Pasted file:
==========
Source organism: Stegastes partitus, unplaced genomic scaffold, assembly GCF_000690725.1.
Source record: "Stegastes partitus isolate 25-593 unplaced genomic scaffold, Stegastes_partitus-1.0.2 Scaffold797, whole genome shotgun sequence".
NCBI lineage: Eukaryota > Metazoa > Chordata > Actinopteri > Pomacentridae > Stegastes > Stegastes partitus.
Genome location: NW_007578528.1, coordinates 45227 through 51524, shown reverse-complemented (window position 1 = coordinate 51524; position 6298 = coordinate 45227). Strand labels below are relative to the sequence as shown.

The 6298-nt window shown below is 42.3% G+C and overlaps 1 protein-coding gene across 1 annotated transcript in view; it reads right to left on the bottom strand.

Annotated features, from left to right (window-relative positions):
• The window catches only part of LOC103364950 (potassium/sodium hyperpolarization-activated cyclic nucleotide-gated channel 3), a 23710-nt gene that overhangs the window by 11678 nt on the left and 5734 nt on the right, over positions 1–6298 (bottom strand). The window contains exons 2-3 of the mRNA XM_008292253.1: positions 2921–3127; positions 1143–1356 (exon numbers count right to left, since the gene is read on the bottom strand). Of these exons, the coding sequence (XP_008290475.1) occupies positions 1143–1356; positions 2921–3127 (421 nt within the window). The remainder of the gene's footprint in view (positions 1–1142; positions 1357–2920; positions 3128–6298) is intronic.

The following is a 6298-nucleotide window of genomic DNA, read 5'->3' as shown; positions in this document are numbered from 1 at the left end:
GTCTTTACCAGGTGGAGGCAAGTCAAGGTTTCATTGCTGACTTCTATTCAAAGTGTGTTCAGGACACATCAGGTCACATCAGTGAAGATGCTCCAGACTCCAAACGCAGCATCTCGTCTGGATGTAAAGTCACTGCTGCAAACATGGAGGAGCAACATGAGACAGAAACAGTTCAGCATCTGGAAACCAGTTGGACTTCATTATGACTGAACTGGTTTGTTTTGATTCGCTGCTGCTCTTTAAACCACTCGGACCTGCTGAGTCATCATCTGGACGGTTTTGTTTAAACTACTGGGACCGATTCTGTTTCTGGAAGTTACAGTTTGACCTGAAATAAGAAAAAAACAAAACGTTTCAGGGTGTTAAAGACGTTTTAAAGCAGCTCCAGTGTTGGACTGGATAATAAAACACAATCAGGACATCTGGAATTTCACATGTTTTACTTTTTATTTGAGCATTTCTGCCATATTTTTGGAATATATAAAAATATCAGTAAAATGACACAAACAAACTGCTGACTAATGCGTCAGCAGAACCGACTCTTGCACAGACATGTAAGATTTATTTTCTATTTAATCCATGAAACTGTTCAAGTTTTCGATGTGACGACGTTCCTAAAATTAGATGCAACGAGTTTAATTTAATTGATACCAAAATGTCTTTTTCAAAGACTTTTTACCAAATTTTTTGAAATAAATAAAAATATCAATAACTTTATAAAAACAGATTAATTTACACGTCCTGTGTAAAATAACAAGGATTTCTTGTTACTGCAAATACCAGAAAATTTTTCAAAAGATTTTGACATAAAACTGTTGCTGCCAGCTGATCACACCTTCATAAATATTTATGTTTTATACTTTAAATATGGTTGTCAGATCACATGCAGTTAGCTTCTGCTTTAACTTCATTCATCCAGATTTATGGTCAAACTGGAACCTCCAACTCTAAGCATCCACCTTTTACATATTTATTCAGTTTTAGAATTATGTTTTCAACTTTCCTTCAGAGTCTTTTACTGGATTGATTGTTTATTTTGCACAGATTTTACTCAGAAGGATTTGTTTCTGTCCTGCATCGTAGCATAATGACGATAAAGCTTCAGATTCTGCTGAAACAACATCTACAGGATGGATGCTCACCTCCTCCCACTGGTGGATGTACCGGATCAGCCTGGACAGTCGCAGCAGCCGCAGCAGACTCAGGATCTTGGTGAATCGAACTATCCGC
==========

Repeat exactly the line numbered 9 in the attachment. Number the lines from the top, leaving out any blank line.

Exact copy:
GTCTTTACCAGGTGGAGGCAAGTCAAGGTTTCATTGCTGACTTCTATTCAAAGTGTGTTCAGGACACATCAGGTCACATCAGTGAAGATGCTCCAGACTCCAAACGCAGCATCTCGTCTGGATGTAAAGTCACTGCTGCAAACATGGAGGAGCAACATGAGACAGAAACAGTTCAGCATCTGGAAACCAGTTGGACTTCATTATGACTGAACTGGTTTGTTTTGATTCGCTGCTGCTCTTTAAACCACTCGGACCTGCTGAGTCATCATCTGGACGGTTTTGTTTAAACTACTGGGACCGATTCTGTTTCTGGAAGTTACAGTTTGACCTGAAATAAGAAAAAAACAAAACGTTTCAGGGTGTTAAAGACGTTTTAAAGCAGCTCCAGTGTTGGACTGGATAATAAAACACAATCAGGACATCTGGAATTTCACATGTTTTACTTTTTATTTGAGCATTTCTGCCATATTTTTGGAATATATAAAAATATCAGTAAAATGACACAAACAAACTGCTGACTAATGCGTCAGCAGAACCGACTCTTGCACAGACATGTAAGATTTATTTTCTATTTAATCCATGAAACTGTTCAAGTTTTCGATGTGACGACGTTCCTAAAATTAGATGCAACGAGTTTAATTTAATTGATACCAAAATGTCTTTTTCAAAGACTTTTTACCAAATTTTTTGAAATAAATAAAAATATCAATAACTTTATAAAAACAGATTAATTTACACGTCCTGTGTAAAATAACAAGGATTTCTTGTTACTGCAAATACCAGAAAATTTTTCAAAAGATTTTGACATAAAACTGTTGCTGCCAGCTGATCACACCTTCATAAATATTTATGTTTTATACTTTAAATATGGTTGTCAGATCACATGCAGTTAGCTTCTGCTTTAACTTCATTCATCCAGATTTATGGTCAAACTGGAACCTCCAACTCTAAGCATCCACCTTTTACATATTTATTCAGTTTTAGAATTATGTTTTCAACTTTCCTTCAGAGTCTTTTACTGGATTGATTGTTTATTTTGCACAGATTTTACTCAGAAGGATTTGTTTCTGTCCTGCATCGTAGCATAATGACGATAAAGCTTCAGATTCTGCTGAAACAACATCTACAGGATGGATGCTCACCTCCTCCCACTGGTGGATGTACCGGATCAGCCTGGACAGTCGCAGCAGCCGCAGCAGACTCAGGATCTTGGTGAATCGAACTATCCGC